Testing the game was a continuous process: implementing a behaviour or two at a time, running the game in the preview pane, and seeing how the behaviour worked in game. Thankfully, most of the time, it worked exactly as expected - but there was no lack of situations where I'd put in a behaviour thinking it would work out fine, and it caused things to basically explode.

A particularly significant example of this was at the start of the second day, where I was trying to adjust the behaviour where, when Ava hit a platform, she'd rotate so that she would stand on top of it; most of the time, the rotation worked, but her jumping and walking animation cycles would mess up. Because I'd been adding behaviours as I was going along and adjusting how I designed those behaviours to work with GameSalad's built-in functionality, it meant that many of the behaviours had work-around statements; and, as more behaviours were added, these statements started conflicting with one another - one saying "if Ava is in contact with a platform, use the standing animation", but another saying "if Ava is in contact with a platform at the end of this behaviour, rotate the image". So, at the start of the second day, in the interest of having a game that was actually playable, I decided to redo the game's physics from the ground up.

Luckily, it only took an hour or two, because I'd already got a good image of all the behaviours I'd need from having created them before, and I was able to make them interact with each other in a much clearer, less clunky way.

I didn't decide on Ava's surname until the final day, too - the day that news broke about the verdict on the George Zimmerman case. I'd originally heard Trayvon's name mentioned in a couple of songs by Public Enemy and Lupe Fiasco almost a year before, back when I started becoming marginally more aware of sociopolitical issues like race, class and power dynamics in the West; after hearing the verdict, I decided to give Ava Trayvon's surname, "Martin".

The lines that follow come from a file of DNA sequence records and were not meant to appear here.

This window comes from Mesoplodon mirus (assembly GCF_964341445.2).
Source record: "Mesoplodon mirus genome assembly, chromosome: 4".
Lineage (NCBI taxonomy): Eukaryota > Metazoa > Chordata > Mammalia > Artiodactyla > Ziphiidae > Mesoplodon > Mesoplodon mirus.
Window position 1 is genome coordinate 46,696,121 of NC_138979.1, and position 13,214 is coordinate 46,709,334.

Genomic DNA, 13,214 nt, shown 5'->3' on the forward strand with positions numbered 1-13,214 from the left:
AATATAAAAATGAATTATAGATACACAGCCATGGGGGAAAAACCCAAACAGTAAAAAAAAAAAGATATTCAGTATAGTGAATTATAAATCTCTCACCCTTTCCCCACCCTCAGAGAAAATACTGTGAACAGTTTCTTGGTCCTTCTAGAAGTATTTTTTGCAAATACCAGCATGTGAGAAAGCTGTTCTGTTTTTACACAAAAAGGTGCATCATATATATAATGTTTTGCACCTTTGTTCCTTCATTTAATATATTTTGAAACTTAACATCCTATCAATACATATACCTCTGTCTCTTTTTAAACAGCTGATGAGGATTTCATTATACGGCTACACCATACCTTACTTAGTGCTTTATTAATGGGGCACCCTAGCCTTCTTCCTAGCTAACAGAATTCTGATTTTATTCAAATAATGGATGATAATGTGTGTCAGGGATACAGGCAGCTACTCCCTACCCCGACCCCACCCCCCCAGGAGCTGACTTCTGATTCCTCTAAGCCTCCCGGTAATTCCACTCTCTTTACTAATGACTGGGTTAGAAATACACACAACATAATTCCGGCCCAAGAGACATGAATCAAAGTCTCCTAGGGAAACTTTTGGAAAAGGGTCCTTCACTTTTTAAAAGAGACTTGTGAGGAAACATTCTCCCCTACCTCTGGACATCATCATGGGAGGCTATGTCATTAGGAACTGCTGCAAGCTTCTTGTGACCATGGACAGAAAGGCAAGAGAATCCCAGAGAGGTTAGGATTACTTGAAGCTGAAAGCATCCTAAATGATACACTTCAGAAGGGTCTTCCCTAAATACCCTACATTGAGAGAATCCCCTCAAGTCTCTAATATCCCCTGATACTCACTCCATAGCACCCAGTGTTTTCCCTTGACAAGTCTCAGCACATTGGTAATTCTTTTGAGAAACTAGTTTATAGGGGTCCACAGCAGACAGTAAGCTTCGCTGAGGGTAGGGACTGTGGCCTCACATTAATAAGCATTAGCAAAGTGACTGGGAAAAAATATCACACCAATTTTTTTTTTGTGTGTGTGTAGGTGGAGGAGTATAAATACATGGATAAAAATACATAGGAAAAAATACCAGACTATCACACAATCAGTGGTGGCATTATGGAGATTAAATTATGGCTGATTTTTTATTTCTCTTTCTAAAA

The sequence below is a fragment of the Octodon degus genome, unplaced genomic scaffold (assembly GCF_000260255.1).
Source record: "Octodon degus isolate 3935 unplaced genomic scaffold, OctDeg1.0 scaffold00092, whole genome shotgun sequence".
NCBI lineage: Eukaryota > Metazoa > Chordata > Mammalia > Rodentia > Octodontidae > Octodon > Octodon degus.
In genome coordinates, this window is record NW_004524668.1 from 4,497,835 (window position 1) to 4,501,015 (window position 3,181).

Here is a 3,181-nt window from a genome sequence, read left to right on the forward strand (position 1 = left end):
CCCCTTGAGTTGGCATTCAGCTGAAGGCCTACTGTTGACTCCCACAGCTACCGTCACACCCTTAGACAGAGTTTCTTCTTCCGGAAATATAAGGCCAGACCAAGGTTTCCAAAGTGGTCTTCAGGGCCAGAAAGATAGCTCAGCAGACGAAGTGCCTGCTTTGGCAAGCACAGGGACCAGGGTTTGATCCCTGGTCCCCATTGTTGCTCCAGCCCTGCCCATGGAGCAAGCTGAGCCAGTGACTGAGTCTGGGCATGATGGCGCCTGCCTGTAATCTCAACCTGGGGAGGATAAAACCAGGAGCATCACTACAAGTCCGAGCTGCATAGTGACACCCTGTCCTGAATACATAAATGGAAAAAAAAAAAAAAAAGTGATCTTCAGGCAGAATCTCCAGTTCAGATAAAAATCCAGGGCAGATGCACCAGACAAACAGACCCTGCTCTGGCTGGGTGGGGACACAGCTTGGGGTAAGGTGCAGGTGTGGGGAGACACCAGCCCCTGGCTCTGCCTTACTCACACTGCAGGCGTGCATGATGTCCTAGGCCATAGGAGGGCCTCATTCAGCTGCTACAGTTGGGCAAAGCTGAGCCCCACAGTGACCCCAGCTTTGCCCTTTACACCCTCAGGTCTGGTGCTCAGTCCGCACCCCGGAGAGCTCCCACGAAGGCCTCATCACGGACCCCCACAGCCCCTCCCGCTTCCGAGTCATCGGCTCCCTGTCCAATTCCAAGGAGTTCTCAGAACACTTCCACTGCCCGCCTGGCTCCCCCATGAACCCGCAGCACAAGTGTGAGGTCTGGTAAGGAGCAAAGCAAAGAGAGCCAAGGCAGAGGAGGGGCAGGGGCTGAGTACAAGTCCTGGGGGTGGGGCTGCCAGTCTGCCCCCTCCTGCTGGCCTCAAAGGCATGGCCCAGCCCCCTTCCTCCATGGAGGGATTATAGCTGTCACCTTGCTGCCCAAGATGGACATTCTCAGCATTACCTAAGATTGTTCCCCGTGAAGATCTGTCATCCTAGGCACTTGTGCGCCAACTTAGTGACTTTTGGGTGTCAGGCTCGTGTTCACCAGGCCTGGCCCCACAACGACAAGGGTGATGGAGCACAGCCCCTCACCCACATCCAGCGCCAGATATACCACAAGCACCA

I also decided that, in the interest of making her more realised as a female character, I'd like to have Ava comment on what she was doing - and the best place for that, I thought, was when she destroyed each Gender Pylon. So, I implemented a system where, when the player destroyed one, a disembodied voice questioned her motives, gaslit her, and generally acted like a wee dweeby transphobic misogynist; in response, Ava cut through their bullshit and set them straight. Done.

As the final hour approached, I decided I'd finish early, because I wasn't 100% sure how GameSalad worked when it came to packaging and publishing games for the PC platform, and I didn't want to accidentally take too long trying to work it all out. So, I scribbled up a quick main-menu screen, chose not to put any audio in the game, and rushed it through the GameSalad Arcade publishing process just in time to upload it to the main iamagamer Jam site, before the submission system mysteriously broke! Good timing.

And with that, I was finished! I'd managed to make a game from start to finish, on my own, in 48 hours. It wasn't polished, it wasn't life-changing or mind-altering or technology-pushing, but then, it didn't have to be; the point of a game jam is just to get you DOING SOMETHING rather than spending too much time designing, planning, talking or speculating, which many designers like me are prone to doing. And, in that respect at least, I managed to push myself through and finish the jam with a completed game that I could look back on and be happy with.

[Minecraft Monday] A Trip to the Borgesland

In the previous Minecraft Monday post, I bade farewell to Kentigern County, a world that was rapidly approaching obsolescence because of the impending Build 1.8.2, which included strongholds and villages automatically spawning in new worlds. The next update, TU12, is rapidly approaching, and again will potentially make Minecraft worlds obsolete because of the inclusion of the new Jungle biome. And that means it's time to say goodbye to the place I've been since October last year - The Borgesland.